In many respects, this was the greatest part of the legacy that the foursome left behind, though it is also a bit unfair to stack it up next to, say, Deja Vu, as 4 Way Street had the advantage of all four participants ranging freely across a combined 20 years of repertory.
Rolling Stone 1975
Between two miserable bootleg albums Wooden Nickel and Live at the Forum, atrocious not so much due to the production imperfections common to bootleg recording but largely because of the wretched workmanship of the group themselves and six cuts on the two Woodstock albums which collectively constituted a monumental disaster in the history of live recording, it seemed to me that, however one might view their two studio albums. Crosby, Stills. Nash and Young had about as much business recording live concerts as did the Monkees.
But 4 Way Street is a surprisingly good album. To begin with, CSN&Y all sing and play in the same key on almost every single cut. One of the principal failures of their previous live work was that they attempted to duplicate those tight, three-part harmonies which required numerous takes and overdubs in the studio, but this double album is for the most part a showcase of solo material by each of the four.
“Long Time Gone.” “Pre-Road Downs,” and “Carry On” are still pretty ragged live, but in the latter case this is mitigated somewhat by the fact that “Carry On” serves as the vehicle for some long, exciting Stills-Young electric exchanges.
Young and Stills also really get it on together on the other extended number (13-plus minutes), Neil’s “Southern Man,” trading off some steaming riffs which compare favorably with the Danny Whitten-Young guitar work on the original (After The Gold Rush) version. Neil Young’s “Cowgirl In The Sand” (done by himself with acoustic guitar) is a strangely different song than the recording with Crazy Horse, but it is utterly exquisite all the same. Young also does lovely acoustic solos of “Don’t Let It Bring You Down” (from Gold Rush) and an old Buffalo Springfield tune, “On The Way Home.” Even “Ohio” is no worse (though no better) than the single – but then the message is the medium anyway, I guess.
About a year ago (in a review of Deja Vu) someone remarked that CSN&Y’s principal weaknesses were Crosby’s singing and Nash’s songwriting. I tend to disagree, and I think this album goes a long way in refuting both points. As for the first argument, well, his solo album aside, Crosby does two excellent songs here. (One of them, “Triad,” is particularly notable, for the song was one of the major bones of contention leading to Crosby’s departure from the Byrds. The haunting “The Lee Shore” is a treasure, and while “Long Time Gone” is pretty well botched here, it is not so much the fault of Crosby’s vocal inadequacy as the fact that the song – like, among others, “Suite – Judy Blue Eyes” – is one of those in CSN&Y’s repertoire which is difficult enough to be beyond the group’s ability to competently perform it live.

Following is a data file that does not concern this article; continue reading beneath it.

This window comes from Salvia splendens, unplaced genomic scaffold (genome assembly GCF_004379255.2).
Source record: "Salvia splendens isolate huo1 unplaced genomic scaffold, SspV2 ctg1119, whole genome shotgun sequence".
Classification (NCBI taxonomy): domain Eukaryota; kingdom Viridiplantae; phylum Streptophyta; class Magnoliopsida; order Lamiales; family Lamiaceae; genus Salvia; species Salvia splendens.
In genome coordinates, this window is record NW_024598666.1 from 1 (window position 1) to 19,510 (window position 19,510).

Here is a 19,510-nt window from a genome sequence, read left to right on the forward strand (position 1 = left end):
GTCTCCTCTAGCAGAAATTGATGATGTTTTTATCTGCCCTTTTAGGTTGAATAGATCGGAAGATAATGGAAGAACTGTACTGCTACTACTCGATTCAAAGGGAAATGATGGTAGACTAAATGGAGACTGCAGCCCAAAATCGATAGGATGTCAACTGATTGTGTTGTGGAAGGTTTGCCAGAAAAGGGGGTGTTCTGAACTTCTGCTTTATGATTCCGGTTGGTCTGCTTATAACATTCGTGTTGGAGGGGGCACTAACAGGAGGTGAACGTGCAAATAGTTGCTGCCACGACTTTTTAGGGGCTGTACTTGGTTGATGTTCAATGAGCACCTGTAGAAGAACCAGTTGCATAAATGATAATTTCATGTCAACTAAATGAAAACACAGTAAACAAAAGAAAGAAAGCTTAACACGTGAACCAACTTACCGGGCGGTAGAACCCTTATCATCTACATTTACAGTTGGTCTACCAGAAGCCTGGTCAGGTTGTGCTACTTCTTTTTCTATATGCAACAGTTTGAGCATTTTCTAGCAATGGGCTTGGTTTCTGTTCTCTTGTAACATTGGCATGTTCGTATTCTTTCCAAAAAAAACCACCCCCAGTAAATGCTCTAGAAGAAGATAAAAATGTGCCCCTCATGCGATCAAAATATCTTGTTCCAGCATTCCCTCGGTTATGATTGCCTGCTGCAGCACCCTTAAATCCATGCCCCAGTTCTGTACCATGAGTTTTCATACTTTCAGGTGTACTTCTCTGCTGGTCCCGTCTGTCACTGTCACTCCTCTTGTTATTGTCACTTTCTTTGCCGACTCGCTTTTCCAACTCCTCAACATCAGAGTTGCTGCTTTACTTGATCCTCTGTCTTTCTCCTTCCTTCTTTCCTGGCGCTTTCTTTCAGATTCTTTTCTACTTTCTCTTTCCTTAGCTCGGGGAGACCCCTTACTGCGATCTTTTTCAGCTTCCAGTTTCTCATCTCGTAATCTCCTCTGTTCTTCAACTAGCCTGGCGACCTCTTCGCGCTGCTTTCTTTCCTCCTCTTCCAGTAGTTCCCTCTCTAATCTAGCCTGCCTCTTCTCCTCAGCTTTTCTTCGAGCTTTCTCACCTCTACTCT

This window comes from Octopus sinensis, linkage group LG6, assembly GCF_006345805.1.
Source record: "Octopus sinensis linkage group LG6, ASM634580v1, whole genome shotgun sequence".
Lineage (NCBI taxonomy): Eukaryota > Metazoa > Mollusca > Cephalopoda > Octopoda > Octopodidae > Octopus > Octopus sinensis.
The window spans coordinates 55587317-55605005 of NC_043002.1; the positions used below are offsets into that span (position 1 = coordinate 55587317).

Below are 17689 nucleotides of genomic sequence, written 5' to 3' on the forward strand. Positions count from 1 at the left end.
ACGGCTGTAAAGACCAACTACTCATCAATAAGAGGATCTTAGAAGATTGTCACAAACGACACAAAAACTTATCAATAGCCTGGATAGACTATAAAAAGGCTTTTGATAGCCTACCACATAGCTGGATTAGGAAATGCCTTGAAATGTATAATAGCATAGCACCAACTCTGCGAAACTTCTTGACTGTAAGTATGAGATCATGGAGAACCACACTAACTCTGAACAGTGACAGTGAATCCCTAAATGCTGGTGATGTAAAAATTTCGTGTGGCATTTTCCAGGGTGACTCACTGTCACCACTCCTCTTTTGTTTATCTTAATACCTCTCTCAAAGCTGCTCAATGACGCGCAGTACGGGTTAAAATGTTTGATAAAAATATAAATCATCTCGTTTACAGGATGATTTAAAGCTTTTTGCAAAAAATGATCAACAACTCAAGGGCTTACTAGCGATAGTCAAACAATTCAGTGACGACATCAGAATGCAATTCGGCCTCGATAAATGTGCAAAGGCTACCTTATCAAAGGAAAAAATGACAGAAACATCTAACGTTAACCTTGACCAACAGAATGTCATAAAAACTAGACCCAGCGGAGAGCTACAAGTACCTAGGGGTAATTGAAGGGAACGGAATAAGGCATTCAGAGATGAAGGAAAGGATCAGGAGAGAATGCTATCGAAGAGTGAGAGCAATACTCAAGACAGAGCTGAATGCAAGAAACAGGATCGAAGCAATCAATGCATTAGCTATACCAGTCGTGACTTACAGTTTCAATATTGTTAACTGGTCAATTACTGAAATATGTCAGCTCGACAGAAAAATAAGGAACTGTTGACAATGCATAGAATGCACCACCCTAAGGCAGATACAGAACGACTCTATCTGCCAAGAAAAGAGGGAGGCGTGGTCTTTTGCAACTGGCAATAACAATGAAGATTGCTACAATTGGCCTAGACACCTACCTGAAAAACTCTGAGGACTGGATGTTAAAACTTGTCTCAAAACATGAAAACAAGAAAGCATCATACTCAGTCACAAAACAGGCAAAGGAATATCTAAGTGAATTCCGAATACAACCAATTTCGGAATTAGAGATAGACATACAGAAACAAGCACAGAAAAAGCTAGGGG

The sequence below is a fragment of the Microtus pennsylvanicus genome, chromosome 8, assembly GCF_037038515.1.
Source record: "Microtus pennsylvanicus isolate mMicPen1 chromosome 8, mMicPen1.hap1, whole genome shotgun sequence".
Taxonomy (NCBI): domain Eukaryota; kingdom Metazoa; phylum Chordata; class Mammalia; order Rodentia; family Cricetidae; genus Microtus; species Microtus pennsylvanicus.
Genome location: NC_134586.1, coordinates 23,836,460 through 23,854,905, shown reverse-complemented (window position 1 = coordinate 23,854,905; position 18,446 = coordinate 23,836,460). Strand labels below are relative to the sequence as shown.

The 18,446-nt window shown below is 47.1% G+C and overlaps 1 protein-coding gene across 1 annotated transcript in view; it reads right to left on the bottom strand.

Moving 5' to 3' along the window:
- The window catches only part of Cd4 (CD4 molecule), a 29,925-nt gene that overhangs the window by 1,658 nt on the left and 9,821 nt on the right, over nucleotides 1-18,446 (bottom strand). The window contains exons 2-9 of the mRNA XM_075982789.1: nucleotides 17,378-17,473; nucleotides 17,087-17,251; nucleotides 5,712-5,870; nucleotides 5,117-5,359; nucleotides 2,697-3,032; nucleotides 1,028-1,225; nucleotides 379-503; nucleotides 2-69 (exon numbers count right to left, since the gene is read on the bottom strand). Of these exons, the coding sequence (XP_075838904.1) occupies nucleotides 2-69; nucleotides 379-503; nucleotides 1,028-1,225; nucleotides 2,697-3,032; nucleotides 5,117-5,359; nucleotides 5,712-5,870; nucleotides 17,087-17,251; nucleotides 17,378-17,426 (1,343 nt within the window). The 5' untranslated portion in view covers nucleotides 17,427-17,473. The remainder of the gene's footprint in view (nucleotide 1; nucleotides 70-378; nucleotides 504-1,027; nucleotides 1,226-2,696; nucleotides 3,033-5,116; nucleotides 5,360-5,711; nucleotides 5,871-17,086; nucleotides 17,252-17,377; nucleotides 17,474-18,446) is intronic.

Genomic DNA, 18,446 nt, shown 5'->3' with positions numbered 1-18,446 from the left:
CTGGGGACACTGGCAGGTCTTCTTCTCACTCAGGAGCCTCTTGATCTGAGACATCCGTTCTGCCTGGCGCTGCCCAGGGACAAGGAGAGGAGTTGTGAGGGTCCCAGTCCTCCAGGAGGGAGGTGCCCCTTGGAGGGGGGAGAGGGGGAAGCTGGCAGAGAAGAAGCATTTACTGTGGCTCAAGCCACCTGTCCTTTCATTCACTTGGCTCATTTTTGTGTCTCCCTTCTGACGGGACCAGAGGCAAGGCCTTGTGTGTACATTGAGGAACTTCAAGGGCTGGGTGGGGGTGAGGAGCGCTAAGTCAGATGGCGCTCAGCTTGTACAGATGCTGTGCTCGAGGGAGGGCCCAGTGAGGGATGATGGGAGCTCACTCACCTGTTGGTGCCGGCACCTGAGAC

And while Nash’s songs are, to be sure, pretty lightweight, they rarely pretend to be anything else. The worst thing you can say about them is that they’re harmless, and most of them are actually damned nice. They have suffered from some incredibly saccharine, overly-slick renditions on the first two albums – sometimes so disgustingly sweet they make you want, as Dorothy Parker once put it, “to fwow up.” Nash’s “Right Between The Eyes,” though, is one of the high spots of 4 Way Street, and “Teach Your Children” is one of the few cuts on the record where the whole group sings together without blowing it. (While there’s no Jerry Garcia steel guitar on this version of “Children,” somebody picks a fine mandolin.)
In point of fact, if criticism of somebody’s writing is to be levied in connection with CSN&Y, one might well point to a couple of the Stills numbers. Stephen jumps from “49 Bye-Byes” into a latter-day version of his Springfield-era “For What It’s Worth” called “America’s Children.” It is a patronizing, gratuitous piece of drivel (the liner notes describe it as a “poem”) which is presumably supposed to heighten the political consciousness of all us “children.” Stills’ “Love the One You’re With” has been roundly criticized as being offensive to women. It is not merely offensive to women; it is insulting to human beings. About the only good thing that can be said about the song is that, in the absence of that background chorus and hokey arrangement, it sounds better here than on his solo album.
CSN&Y’s latest backup duo, Johnny Barbara on drums and Calvin Samuels on bass, perform creditably if unspectacularly. The album does clearly point up their limitations as a group, but Crosby, Stills. Nash, and Young are all performers of unquestionable talent, and mostly because they stay out of each others’ way 4 Way Street must surely be their best album to date.